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I have a central Mercurial repository containing a history cloned from a SVN repository using hgsubversion. I have pulled the additional commits made to the SVN repository since the original hg repo was cloned; these are currently in the default branch.

I also have a named branch. I have cloned this branch (using hg clone -b mybranch) to my local system. Now I want to grab the changes that exist only in default and make them available in my named branch. The obvious way I see to do it is to do a hg update mybranch on the repo, then hg merge default and commit. This seems perilous--if I forget to update back to default after I'm done, all future pulls from SVN will pull changes into mybranch.

I have also considered that perhaps I should not have specified mybranch when I cloned the repo, but cloned the entire repo and just updated to mybranch locally. Thus I could pull the changes in default to my local clone and do the merge there.

What's the right answer here? Do it on the shared repo and just be careful? Clone everything and manage branches locally? Or is there an easier solution I'm missing?

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Merging seems just perfect, I don't really get your problem. hgsubversion appears to be aware of SVN branches, so when you pull, it should put SVN-trunk changes into your default, and SVN-mybranch into your mybranch branch. If you merge and stay on mybranch, does the tip of mybranch really change if the remote side has trunk-only changes? Pulling should work independent of the revision of your working copy. –  Oben Sonne Jan 20 '11 at 21:48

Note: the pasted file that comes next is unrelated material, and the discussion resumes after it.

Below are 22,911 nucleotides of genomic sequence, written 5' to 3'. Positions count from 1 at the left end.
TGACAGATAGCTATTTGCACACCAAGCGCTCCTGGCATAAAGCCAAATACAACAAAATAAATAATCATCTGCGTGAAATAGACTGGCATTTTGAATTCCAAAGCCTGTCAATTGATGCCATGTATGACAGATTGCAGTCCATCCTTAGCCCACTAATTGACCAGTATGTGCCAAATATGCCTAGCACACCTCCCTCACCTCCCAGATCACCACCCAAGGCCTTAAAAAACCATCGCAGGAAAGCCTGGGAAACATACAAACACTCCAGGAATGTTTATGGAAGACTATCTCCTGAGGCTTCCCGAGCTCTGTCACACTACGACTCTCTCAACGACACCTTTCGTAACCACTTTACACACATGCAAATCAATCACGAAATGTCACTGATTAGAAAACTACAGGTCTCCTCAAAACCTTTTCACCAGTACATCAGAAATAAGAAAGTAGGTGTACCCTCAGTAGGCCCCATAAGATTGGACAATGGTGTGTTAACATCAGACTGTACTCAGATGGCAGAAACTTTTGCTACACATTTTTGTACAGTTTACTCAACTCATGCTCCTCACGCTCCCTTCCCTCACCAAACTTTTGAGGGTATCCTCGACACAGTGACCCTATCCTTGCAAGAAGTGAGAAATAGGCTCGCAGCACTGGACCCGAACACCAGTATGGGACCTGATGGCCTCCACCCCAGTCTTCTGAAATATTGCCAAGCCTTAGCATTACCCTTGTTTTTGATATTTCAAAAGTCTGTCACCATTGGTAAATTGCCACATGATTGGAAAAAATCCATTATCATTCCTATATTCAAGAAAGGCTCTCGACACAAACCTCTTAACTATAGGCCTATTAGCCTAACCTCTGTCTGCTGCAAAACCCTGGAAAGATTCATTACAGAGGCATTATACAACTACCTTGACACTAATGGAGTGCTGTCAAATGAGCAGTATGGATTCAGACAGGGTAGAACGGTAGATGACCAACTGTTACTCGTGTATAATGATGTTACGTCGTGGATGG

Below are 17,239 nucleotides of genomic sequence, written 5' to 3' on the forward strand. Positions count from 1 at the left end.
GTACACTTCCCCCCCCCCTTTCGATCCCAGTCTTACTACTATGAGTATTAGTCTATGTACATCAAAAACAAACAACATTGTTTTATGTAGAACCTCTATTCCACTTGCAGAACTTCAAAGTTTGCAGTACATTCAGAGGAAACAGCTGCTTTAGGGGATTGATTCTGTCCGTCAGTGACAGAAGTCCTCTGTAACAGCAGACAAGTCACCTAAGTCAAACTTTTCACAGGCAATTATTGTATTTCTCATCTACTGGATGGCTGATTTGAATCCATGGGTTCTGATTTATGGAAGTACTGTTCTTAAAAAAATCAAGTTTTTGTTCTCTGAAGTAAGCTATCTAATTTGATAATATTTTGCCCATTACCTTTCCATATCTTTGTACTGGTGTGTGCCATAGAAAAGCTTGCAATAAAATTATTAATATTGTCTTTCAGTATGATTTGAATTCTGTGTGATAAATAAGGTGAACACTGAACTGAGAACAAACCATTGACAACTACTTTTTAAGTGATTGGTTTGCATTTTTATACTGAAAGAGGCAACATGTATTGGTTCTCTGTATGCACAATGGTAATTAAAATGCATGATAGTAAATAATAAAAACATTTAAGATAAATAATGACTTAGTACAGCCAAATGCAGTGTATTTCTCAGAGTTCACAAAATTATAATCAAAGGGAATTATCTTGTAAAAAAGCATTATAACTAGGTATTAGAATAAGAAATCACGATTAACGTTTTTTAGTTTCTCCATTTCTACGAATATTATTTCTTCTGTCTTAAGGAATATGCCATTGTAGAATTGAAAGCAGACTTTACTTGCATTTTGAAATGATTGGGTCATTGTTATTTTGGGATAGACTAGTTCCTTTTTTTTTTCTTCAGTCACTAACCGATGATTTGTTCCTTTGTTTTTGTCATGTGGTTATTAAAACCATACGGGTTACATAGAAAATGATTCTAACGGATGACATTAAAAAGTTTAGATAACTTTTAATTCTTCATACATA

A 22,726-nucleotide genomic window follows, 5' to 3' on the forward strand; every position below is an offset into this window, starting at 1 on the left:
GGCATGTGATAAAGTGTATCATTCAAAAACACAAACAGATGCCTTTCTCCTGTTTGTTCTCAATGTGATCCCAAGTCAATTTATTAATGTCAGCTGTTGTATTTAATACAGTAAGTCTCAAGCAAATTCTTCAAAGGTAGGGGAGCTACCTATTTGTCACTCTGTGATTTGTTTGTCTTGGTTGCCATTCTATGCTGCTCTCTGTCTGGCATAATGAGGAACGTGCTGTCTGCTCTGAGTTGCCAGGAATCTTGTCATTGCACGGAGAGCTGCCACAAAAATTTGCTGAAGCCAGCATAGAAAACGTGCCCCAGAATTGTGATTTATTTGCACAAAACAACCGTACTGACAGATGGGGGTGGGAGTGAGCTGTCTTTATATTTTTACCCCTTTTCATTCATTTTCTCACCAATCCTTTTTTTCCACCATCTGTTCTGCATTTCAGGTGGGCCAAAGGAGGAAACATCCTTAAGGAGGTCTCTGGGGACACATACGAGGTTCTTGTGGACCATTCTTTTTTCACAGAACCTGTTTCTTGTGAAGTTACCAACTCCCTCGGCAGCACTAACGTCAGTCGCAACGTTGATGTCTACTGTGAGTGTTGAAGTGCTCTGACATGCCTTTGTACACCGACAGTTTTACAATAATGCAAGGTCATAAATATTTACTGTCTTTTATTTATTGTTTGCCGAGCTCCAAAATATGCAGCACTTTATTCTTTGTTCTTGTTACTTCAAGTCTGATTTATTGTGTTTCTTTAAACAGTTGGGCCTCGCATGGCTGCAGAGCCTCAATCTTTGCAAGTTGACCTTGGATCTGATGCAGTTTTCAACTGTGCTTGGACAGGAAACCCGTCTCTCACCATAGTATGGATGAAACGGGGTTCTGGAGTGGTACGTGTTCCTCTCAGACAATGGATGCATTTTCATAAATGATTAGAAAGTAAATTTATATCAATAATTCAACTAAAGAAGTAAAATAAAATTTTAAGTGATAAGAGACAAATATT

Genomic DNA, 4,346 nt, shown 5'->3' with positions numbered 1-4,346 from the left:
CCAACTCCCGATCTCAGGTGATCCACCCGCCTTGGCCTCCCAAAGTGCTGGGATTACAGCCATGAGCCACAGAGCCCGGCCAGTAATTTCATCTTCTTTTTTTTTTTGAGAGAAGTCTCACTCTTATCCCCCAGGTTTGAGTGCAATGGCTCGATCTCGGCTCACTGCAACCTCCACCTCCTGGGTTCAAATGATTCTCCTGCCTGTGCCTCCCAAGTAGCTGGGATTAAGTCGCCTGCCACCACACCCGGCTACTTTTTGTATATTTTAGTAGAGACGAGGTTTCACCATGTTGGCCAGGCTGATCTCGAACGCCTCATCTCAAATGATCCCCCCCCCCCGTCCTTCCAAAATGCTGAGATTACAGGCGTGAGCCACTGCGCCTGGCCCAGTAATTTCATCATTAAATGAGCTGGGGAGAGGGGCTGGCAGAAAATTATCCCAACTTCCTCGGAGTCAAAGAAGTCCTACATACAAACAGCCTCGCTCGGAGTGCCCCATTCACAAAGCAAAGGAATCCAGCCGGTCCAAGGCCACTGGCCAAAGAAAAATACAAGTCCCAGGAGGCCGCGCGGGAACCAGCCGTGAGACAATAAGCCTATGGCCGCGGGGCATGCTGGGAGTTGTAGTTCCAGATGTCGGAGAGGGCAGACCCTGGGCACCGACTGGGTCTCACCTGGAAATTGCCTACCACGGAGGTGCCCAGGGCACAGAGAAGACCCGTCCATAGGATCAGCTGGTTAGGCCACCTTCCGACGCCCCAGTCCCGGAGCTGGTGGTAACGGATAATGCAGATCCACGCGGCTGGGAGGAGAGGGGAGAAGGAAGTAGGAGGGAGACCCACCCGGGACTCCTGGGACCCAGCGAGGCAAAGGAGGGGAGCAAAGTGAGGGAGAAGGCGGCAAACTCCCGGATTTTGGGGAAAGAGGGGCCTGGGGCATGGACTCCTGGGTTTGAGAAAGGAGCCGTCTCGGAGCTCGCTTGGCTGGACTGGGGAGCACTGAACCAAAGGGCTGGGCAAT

My concern was with making direct changes to the master repository, and the associated risks therewith. Of course, in the DVCS world, all repos are essentially equal, so it's probably just my client-server VCS bias. –  Tim Keating Jan 21 '11 at 19:22

2 Answers 2

up vote 6 down vote accepted

In general with Mercurial, anytime that I do something that I think might cause issues, I clone the repo and try it out there. Then I can either choose to push those changes back in or perform the action on the real repository. Either way I have the option of failing and not causing any damage. Clones can be thrown away, you don't have to keep them around if you screwed up.

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That is a fine point, and it's the answer I was leaning toward anyway. I just wanted to make sure there wasn't some feature of hg I was missing, and that seems unlikely, given the firehose-like response rate to most of the SO questions I've posted. –  Tim Keating Jan 21 '11 at 19:19

Do it in the shared repo and be careful. Or clone the entire shared repo, do the merge there, and then push to the branch-only clone.

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